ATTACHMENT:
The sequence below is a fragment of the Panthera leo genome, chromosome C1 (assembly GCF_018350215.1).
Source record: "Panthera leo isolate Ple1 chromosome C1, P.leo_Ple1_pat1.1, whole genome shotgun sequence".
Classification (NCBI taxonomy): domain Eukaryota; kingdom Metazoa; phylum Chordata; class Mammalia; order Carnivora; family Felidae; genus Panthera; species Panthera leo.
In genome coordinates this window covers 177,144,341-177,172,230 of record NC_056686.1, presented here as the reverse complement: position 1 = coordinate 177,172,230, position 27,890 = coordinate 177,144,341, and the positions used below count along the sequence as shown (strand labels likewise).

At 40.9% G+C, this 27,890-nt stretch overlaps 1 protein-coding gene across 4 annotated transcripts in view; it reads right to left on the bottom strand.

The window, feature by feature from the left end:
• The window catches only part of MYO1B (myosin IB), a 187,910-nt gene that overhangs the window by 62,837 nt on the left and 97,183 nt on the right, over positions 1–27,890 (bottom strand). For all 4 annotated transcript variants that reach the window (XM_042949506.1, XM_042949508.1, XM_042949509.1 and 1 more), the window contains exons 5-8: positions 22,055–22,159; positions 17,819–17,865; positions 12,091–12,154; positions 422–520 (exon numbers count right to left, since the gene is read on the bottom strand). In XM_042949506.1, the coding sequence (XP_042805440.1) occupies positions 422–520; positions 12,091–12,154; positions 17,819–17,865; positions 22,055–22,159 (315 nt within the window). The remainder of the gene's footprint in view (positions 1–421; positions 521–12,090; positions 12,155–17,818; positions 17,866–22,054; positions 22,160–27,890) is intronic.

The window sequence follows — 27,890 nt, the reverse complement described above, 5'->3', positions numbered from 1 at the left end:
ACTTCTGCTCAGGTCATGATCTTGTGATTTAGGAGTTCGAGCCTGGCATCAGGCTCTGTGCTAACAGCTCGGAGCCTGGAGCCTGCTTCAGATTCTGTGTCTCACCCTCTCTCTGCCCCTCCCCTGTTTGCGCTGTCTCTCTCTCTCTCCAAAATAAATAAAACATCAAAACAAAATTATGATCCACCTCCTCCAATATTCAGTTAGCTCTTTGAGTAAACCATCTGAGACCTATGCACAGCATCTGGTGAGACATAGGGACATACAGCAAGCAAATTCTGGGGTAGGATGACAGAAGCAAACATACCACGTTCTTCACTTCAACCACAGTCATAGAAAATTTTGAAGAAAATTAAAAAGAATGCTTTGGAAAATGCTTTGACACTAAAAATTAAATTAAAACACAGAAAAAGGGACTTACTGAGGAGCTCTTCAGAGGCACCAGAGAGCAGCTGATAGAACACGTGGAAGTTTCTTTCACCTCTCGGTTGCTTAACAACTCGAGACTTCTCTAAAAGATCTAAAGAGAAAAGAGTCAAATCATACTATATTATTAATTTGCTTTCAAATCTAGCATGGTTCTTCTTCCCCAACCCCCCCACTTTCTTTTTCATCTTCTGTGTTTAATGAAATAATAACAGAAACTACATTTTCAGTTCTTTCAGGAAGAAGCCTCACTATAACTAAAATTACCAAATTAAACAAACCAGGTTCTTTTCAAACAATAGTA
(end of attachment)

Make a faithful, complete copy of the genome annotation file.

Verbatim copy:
The sequence below is a fragment of the Panthera leo genome, chromosome C1 (assembly GCF_018350215.1).
Source record: "Panthera leo isolate Ple1 chromosome C1, P.leo_Ple1_pat1.1, whole genome shotgun sequence".
Classification (NCBI taxonomy): domain Eukaryota; kingdom Metazoa; phylum Chordata; class Mammalia; order Carnivora; family Felidae; genus Panthera; species Panthera leo.
In genome coordinates this window covers 177,144,341-177,172,230 of record NC_056686.1, presented here as the reverse complement: position 1 = coordinate 177,172,230, position 27,890 = coordinate 177,144,341, and the positions used below count along the sequence as shown (strand labels likewise).

At 40.9% G+C, this 27,890-nt stretch overlaps 1 protein-coding gene across 4 annotated transcripts in view; it reads right to left on the bottom strand.

The window, feature by feature from the left end:
• The window catches only part of MYO1B (myosin IB), a 187,910-nt gene that overhangs the window by 62,837 nt on the left and 97,183 nt on the right, over positions 1–27,890 (bottom strand). For all 4 annotated transcript variants that reach the window (XM_042949506.1, XM_042949508.1, XM_042949509.1 and 1 more), the window contains exons 5-8: positions 22,055–22,159; positions 17,819–17,865; positions 12,091–12,154; positions 422–520 (exon numbers count right to left, since the gene is read on the bottom strand). In XM_042949506.1, the coding sequence (XP_042805440.1) occupies positions 422–520; positions 12,091–12,154; positions 17,819–17,865; positions 22,055–22,159 (315 nt within the window). The remainder of the gene's footprint in view (positions 1–421; positions 521–12,090; positions 12,155–17,818; positions 17,866–22,054; positions 22,160–27,890) is intronic.

The window sequence follows — 27,890 nt, the reverse complement described above, 5'->3', positions numbered from 1 at the left end:
ACTTCTGCTCAGGTCATGATCTTGTGATTTAGGAGTTCGAGCCTGGCATCAGGCTCTGTGCTAACAGCTCGGAGCCTGGAGCCTGCTTCAGATTCTGTGTCTCACCCTCTCTCTGCCCCTCCCCTGTTTGCGCTGTCTCTCTCTCTCTCCAAAATAAATAAAACATCAAAACAAAATTATGATCCACCTCCTCCAATATTCAGTTAGCTCTTTGAGTAAACCATCTGAGACCTATGCACAGCATCTGGTGAGACATAGGGACATACAGCAAGCAAATTCTGGGGTAGGATGACAGAAGCAAACATACCACGTTCTTCACTTCAACCACAGTCATAGAAAATTTTGAAGAAAATTAAAAAGAATGCTTTGGAAAATGCTTTGACACTAAAAATTAAATTAAAACACAGAAAAAGGGACTTACTGAGGAGCTCTTCAGAGGCACCAGAGAGCAGCTGATAGAACACGTGGAAGTTTCTTTCACCTCTCGGTTGCTTAACAACTCGAGACTTCTCTAAAAGATCTAAAGAGAAAAGAGTCAAATCATACTATATTATTAATTTGCTTTCAAATCTAGCATGGTTCTTCTTCCCCAACCCCCCCACTTTCTTTTTCATCTTCTGTGTTTAATGAAATAATAACAGAAACTACATTTTCAGTTCTTTCAGGAAGAAGCCTCACTATAACTAAAATTACCAAATTAAACAAACCAGGTTCTTTTCAAACAATAGTA